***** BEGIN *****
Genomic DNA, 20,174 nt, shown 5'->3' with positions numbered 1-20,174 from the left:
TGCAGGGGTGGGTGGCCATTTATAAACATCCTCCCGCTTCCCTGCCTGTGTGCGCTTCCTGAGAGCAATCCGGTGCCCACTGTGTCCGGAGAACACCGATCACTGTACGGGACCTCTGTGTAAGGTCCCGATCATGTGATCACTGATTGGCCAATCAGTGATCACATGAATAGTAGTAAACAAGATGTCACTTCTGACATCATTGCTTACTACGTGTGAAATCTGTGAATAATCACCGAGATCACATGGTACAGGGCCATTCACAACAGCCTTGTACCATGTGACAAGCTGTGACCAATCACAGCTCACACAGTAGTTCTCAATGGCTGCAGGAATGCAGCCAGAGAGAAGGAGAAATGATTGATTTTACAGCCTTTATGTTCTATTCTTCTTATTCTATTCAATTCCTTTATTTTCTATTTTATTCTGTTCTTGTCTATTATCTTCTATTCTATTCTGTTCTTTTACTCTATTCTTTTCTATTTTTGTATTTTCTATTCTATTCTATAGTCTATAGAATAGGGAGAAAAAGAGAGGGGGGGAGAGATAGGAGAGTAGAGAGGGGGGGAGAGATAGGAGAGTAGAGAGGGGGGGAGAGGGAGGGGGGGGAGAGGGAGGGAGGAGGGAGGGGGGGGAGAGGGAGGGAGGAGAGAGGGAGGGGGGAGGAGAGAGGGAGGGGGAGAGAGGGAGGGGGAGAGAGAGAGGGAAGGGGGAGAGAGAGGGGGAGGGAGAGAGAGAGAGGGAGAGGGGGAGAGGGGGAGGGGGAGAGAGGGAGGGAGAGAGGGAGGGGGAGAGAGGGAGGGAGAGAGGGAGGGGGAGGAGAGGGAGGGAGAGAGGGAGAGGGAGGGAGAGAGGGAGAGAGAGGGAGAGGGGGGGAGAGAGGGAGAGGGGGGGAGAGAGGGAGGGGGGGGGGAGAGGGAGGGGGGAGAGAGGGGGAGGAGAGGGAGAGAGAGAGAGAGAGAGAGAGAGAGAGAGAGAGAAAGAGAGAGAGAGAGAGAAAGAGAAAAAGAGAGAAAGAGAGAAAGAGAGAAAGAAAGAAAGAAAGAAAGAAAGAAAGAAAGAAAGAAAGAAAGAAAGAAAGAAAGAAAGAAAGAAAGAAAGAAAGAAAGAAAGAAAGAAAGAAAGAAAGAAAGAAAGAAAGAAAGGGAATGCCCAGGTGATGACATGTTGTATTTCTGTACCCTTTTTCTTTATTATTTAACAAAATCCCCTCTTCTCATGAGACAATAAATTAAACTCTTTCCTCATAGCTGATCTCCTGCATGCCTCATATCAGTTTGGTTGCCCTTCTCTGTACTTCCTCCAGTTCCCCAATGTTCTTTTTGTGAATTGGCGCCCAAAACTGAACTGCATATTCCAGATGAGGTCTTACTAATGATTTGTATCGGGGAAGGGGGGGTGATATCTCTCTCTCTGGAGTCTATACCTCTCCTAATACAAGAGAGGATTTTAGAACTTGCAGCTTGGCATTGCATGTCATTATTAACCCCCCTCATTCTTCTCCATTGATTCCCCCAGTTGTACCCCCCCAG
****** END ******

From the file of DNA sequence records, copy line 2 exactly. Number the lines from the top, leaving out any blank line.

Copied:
TGCAGGGGTGGGTGGCCATTTATAAACATCCTCCCGCTTCCCTGCCTGTGTGCGCTTCCTGAGAGCAATCCGGTGCCCACTGTGTCCGGAGAACACCGATCACTGTACGGGACCTCTGTGTAAGGTCCCGATCATGTGATCACTGATTGGCCAATCAGTGATCACATGAATAGTAGTAAACAAGATGTCACTTCTGACATCATTGCTTACTACGTGTGAAATCTGTGAATAATCACCGAGATCACATGGTACAGGGCCATTCACAACAGCCTTGTACCATGTGACAAGCTGTGACCAATCACAGCTCACACAGTAGTTCTCAATGGCTGCAGGAATGCAGCCAGAGAGAAGGAGAAATGATTGATTTTACAGCCTTTATGTTCTATTCTTCTTATTCTATTCAATTCCTTTATTTTCTATTTTATTCTGTTCTTGTCTATTATCTTCTATTCTATTCTGTTCTTTTACTCTATTCTTTTCTATTTTTGTATTTTCTATTCTATTCTATAGTCTATAGAATAGGGAGAAAAAGAGAGGGGGGGAGAGATAGGAGAGTAGAGAGGGGGGGAGAGATAGGAGAGTAGAGAGGGGGGGAGAGGGAGGGGGGGGAGAGGGAGGGAGGAGGGAGGGGGGGGAGAGGGAGGGAGGAGAGAGGGAGGGGGGAGGAGAGAGGGAGGGGGAGAGAGGGAGGGGGAGAGAGAGAGGGAAGGGGGAGAGAGAGGGGGAGGGAGAGAGAGAGAGGGAGAGGGGGAGAGGGGGAGGGGGAGAGAGGGAGGGAGAGAGGGAGGGGGAGAGAGGGAGGGAGAGAGGGAGGGGGAGGAGAGGGAGGGAGAGAGGGAGAGGGAGGGAGAGAGGGAGAGAGAGGGAGAGGGGGGGAGAGAGGGAGAGGGGGGGAGAGAGGGAGGGGGGGGGGAGAGGGAGGGGGGAGAGAGGGGGAGGAGAGGGAGAGAGAGAGAGAGAGAGAGAGAGAGAGAGAGAGAAAGAGAGAGAGAGAGAGAAAGAGAAAAAGAGAGAAAGAGAGAAAGAGAGAAAGAAAGAAAGAAAGAAAGAAAGAAAGAAAGAAAGAAAGAAAGAAAGAAAGAAAGAAAGAAAGAAAGAAAGAAAGAAAGAAAGAAAGAAAGAAAGAAAGAAAGAAAGAAAGAAAGGGAATGCCCAGGTGATGACATGTTGTATTTCTGTACCCTTTTTCTTTATTATTTAACAAAATCCCCTCTTCTCATGAGACAATAAATTAAACTCTTTCCTCATAGCTGATCTCCTGCATGCCTCATATCAGTTTGGTTGCCCTTCTCTGTACTTCCTCCAGTTCCCCAATGTTCTTTTTGTGAATTGGCGCCCAAAACTGAACTGCATATTCCAGATGAGGTCTTACTAATGATTTGTATCGGGGAAGGGGGGGTGATATCTCTCTCTCTGGAGTCTATACCTCTCCTAATACAAGAGAGGATTTTAGAACTTGCAGCTTGGCATTGCATGTCATTATTAACCCCCCTCATTCTTCTCCATTGATTCCCCCAGTTGTACCCCCCCAG